On 26 July, one day after Niger’s presidential guard detained democratically-elected President Mohamed Bazoum, the army command endorsed the coup orchestrated by Abdourahmane Tchiani who, while declaring himself the leader of the newly established military junta, claimed that economic hardship, corruption and deteriorating security had made such move necessary (Schotte, 2023). After seizing power, the junta started to crack down on key political figures and fundamental freedoms: on 30 July, it arrested the ministers of petroleum, education and mines, as well as the ruling party’s head (Mednick, 2023). Meanwhile, junta spokesman Col. Maj. Amadou Abdramane banned the use of social media to spread content which would allegedly harm national security (Mednick, 2023).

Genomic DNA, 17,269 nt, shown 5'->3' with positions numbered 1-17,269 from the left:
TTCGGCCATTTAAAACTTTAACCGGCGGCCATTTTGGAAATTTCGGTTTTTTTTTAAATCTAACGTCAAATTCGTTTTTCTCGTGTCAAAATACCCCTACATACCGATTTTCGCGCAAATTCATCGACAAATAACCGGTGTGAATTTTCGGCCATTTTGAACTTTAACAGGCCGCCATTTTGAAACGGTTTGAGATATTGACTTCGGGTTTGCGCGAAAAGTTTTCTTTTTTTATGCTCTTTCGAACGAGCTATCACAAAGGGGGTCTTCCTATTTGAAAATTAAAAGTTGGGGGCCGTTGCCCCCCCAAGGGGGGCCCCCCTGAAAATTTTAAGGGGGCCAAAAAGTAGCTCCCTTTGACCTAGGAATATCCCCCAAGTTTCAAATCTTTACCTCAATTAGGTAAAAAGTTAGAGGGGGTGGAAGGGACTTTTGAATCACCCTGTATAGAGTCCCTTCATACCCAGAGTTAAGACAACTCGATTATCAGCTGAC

The MENA and Sahel regions are suffering from climate-induced phenomena that are accelerating societal tensions and translating into insecurity. These regions are safe havens for violent extremism and non-state actors, who easily recruit young men willing to engage in behavioural radicalisation to sustain their families. Whilst in Syria, ISIS has been weaponizing water and resources to intimidate populations and coerce their enemies, in the Lake Chad Basin Boko Haram is recruiting members of local communities deprived of their harvest and fishing due to climate unpredictability and the disruption of the water cycle. Foreign actors, as well as regional authorities, should act now to revitalise the ecosystem, educate local communities, empower the youth and women, and frame strategic responses against terrorist activities.